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A February podcast on structural racism — which led to the resignation of two top-level editors at the widely circulated Journal of the American Medical Association — has brought to light an ideological divide in medicine begetting two distinct camps: those who believe systemic racism permeates the field, and those who do not.
On June 1, Howard Bauchner, yasmin schneider MD, stepped down as editor-in-chief of JAMA, saying he was “profoundly disappointed” with himself for not stopping the publication of a podcast in which then-deputy editor Ed Livingston, MD, said structural racism did not exist in medicine.
The fallout from the podcast and resignation of two well-respected figures was met with disappointment and outrage by many fellow doctors.
“I think it’s unfortunate that you can’t even say anymore that you don’t think there’s discrimination in medicine — it’s like the conversation isn’t allowed,” said Jonathan Savell, MD, a retired ophthalmologist living in California’s Bay Area, who entered medicine in 1973. “I’m against the resignation of the people involved. I think [Bauchner] was forced to resign because he expressed a view that we’re not allowed to have at this moment.”
Savell, who is White, said the idea of systemic racism has been amplified since the case of George Floyd, a 46-year-old Black man who was murdered by Minneapolis police officers during an arrest.
He added, “If you deny systemic racism, you’re treated like a climate denier. I think there is socioeconomic discrimination that may affect people of color more, but I don’t think it’s racism.”
Since the podcast aired, the AMA has released a strategic plan to address racism and health inequity. But that wasn’t received kindly by all members: five physicians penned a letter to the AMA — posted on Twitter by Boston Medical Center’s Carl Streed Jr, MD — criticizing the plan and calling the pressure for JAMA leaders to resign, “precipitous, possibly a blot on free speech and possibly also an example of reverse discrimination.”
Like Savell, there are many doctors who acknowledge socioeconomic biases in medicine that may lead to different treatment, but say this issue is distinctly separate from racism. However, the two issues are inextricably linked, said Stefan Richter, MD, PhD, a critical care specialist at Martin Luther King, Jr Community Hospital in Los Angeles.
“If you look at discrimination based on socioeconomic status without acknowledging the legacy of the laws that got us here, that requires a unique ignorance of history,” said Richter, who graduated medical school in 2010 and is White. “Some White people in medicine don’t see systemic racism partially because they’re insulated and protected from it, and partially because they’re not looking for it. There are people who are not interested in seeing that it exists. They don’t view the world through that lens.”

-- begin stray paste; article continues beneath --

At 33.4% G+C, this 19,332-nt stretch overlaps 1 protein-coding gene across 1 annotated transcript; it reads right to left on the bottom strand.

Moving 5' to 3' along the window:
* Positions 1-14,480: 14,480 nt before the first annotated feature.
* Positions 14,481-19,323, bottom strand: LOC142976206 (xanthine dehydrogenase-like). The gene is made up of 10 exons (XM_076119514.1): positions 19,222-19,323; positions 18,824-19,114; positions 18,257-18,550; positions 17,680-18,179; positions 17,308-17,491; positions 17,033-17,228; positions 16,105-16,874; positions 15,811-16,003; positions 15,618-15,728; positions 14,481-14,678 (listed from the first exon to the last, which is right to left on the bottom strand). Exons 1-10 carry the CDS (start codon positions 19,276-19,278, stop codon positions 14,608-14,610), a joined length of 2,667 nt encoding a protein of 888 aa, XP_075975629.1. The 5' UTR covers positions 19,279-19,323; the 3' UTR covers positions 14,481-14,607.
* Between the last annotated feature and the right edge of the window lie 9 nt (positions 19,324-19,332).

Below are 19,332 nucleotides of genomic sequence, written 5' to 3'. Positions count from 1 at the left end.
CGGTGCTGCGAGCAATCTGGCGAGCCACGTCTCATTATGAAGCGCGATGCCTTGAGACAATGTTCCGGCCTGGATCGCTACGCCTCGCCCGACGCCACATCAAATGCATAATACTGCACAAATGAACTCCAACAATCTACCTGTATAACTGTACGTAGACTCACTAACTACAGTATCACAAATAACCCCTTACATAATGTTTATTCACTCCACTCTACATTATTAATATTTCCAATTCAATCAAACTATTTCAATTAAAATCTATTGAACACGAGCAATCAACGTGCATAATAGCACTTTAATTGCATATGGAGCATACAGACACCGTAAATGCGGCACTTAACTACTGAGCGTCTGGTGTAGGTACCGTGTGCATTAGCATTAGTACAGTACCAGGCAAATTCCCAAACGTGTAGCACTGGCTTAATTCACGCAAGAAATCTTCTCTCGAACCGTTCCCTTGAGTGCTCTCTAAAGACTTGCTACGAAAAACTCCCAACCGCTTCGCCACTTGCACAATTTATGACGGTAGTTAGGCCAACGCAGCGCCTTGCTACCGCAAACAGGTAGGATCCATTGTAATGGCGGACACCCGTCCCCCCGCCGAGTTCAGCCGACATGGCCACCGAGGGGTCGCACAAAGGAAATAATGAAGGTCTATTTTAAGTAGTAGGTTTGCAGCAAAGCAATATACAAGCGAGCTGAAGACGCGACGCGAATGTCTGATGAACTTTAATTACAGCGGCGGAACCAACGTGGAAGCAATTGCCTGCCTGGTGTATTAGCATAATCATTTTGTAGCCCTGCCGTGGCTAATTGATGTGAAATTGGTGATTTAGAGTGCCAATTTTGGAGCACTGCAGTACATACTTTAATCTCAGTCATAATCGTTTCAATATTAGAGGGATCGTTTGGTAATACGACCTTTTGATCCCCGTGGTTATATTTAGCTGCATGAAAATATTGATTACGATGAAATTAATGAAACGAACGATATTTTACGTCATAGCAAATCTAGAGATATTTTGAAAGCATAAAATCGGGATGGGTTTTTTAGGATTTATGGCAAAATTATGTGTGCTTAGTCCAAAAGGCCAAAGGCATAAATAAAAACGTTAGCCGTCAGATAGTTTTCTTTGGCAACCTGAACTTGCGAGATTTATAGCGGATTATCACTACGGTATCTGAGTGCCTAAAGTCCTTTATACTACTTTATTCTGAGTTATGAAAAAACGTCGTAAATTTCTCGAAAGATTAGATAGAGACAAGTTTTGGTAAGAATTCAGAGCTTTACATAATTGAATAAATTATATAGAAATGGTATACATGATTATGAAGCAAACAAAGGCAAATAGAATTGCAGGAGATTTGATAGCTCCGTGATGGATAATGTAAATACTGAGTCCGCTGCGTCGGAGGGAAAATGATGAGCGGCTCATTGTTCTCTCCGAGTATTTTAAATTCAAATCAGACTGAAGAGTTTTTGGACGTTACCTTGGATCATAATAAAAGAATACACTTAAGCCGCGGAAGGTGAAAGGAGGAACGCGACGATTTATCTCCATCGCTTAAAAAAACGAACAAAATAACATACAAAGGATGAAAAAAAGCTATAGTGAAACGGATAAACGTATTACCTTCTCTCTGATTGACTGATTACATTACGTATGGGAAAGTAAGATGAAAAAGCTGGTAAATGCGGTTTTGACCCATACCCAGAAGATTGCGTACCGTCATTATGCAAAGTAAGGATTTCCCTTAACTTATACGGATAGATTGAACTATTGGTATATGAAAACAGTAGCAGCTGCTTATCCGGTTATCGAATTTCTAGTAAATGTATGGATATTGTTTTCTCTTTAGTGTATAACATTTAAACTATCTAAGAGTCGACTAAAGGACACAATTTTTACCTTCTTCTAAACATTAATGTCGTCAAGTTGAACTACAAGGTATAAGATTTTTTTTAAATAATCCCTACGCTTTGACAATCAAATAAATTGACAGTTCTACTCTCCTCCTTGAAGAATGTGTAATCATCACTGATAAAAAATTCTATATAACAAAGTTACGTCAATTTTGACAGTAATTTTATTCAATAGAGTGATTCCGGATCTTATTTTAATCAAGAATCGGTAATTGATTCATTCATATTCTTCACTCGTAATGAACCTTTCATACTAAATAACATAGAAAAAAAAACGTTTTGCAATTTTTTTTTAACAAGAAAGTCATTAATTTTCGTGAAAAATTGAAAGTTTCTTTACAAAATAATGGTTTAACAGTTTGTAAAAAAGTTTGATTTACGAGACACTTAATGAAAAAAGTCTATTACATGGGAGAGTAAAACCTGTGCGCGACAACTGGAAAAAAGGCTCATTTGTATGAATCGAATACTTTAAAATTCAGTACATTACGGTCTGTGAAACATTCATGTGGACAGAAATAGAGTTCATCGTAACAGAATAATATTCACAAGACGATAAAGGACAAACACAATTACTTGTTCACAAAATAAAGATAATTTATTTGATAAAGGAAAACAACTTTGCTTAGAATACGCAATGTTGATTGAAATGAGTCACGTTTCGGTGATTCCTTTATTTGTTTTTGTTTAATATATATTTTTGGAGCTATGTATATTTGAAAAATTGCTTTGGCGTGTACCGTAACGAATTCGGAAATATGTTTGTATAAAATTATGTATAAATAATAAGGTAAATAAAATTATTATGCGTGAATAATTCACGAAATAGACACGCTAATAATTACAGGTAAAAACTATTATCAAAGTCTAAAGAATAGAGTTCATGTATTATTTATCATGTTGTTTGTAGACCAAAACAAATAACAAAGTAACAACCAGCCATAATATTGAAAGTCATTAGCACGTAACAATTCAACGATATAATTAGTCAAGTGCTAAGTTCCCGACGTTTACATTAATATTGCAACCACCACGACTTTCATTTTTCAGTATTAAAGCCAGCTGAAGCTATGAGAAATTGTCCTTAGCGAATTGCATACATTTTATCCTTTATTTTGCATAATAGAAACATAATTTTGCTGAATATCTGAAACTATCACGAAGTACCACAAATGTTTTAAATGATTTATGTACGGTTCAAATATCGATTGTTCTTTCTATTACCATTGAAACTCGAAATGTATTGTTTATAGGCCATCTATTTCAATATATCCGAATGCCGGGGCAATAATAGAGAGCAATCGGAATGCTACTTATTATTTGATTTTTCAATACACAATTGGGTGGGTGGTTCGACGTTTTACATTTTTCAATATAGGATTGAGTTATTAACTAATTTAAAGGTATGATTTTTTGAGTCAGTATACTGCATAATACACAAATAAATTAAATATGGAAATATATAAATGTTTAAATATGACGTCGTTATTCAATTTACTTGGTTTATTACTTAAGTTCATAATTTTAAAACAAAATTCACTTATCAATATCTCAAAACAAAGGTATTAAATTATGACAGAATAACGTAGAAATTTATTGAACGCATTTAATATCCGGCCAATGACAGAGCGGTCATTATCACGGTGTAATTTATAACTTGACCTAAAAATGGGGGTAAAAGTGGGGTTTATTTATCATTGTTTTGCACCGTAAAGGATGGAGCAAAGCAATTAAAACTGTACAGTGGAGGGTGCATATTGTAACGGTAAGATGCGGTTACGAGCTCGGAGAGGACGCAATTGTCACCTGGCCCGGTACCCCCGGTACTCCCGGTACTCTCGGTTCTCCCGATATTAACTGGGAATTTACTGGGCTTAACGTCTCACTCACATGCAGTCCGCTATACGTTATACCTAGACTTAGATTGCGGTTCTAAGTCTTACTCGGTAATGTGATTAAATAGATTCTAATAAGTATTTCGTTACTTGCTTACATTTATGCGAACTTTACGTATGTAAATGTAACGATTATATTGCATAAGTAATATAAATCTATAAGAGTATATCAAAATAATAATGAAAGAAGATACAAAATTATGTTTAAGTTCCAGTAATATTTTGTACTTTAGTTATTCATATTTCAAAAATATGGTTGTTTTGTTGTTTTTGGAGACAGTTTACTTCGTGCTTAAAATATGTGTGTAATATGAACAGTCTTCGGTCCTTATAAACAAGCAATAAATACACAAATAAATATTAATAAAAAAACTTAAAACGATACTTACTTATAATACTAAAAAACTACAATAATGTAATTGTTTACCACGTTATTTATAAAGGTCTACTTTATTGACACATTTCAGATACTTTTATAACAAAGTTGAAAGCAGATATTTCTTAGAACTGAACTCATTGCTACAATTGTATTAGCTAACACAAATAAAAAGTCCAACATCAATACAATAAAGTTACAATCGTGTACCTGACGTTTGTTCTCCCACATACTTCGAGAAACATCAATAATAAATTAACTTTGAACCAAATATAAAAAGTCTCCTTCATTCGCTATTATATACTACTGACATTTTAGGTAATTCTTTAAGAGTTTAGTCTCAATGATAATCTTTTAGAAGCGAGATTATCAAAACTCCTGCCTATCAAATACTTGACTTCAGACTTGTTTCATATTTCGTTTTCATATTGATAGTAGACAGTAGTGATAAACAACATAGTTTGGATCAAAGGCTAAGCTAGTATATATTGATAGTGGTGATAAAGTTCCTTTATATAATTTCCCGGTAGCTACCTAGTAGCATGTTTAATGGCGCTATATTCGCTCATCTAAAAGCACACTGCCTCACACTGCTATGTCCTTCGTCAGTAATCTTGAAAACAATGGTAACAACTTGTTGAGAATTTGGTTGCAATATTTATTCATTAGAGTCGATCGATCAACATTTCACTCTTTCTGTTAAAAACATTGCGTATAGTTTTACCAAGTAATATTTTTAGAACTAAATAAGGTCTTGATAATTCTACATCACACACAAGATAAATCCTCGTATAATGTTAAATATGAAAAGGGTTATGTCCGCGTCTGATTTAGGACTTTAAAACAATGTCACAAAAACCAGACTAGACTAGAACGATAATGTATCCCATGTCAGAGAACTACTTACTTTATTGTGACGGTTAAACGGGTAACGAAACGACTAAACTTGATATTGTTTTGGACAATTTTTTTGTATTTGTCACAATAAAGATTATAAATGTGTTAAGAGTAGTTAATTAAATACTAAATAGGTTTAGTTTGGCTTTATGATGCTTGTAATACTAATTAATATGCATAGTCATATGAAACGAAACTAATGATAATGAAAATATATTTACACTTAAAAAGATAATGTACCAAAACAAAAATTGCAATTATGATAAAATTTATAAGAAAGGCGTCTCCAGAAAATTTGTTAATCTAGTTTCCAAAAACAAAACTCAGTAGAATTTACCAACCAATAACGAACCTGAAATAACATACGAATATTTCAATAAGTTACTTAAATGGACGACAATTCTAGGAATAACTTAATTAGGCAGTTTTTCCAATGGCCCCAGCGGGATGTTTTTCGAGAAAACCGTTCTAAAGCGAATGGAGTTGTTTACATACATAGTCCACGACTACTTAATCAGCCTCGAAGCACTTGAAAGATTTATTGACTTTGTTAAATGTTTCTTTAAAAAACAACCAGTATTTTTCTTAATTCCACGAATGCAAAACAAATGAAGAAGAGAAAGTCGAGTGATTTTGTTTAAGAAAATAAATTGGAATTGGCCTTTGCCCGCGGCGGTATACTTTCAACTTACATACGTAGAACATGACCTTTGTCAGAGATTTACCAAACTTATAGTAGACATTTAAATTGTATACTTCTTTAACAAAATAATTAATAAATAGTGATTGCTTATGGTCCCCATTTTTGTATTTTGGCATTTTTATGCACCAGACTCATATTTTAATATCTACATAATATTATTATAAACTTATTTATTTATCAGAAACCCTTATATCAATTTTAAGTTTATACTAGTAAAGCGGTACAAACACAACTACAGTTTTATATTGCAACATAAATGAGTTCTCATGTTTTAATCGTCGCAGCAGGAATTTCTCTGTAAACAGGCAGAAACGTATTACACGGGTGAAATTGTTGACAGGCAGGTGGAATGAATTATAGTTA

Although the recent events served to jump-start conversation, many doctors have pointed to the AMA’s long history of racism: the founding editor of JAMA, Nathan Davis, MD, excluded both women and Black physicians from the association. In 2008, the AMA publicly apologized for historical discrimination.
Since then, there have been criticisms from some researchers and doctors that JAMA has published racist ideology, such as an article that claimed high death rates among Black COVID-19 patients can be attributed to their nasal gene expression.
Yet others believe the recent effort by the AMA to mitigate racism and inequity is only creating more of a racial divide.
Kevin Calongne, DDS, a Houston-area periodontist of 30 years, said both the American Dental Association (ADA) and the AMA have “delved too far into politics.”
“No matter what side of the aisle you’re on, it’s not a good thing,” he said. “The ADA is hosting seminars about coming to grips with your whiteness and other systemic racism issues. It does more to promote racism than to reduce it.”
And while he concedes there are examples of racism in medicine, he says “it’s not a systemic issue.”
Meanwhile, many doctors of color are asking their White colleagues who doubt claims of systemic racism to listen to Black and brown people in the field.
“For those physicians who adamantly oppose the notion of systemic racism in medicine — despite the available objective data — please consider the subjective experiences of your underrepresented minority colleagues,” said Steven Bradley, MD, an anesthesiologist and fellow of the MacLean Center for Clinical Medical Ethics who hosts The Black Doctor Podcast . “We would never ignore our patient’s subjective concerns. Please do not ignore the subjective concerns of fellow physicians who are seeking to effect change. Listen. Try to understand.”
He added, “We have already diagnosed the condition of systemic racism. We must now learn the signs and symptoms and together work toward a cure.”
American Medical Association
Journal of the American Medical Association
Dr. Carl Streed on Twitter
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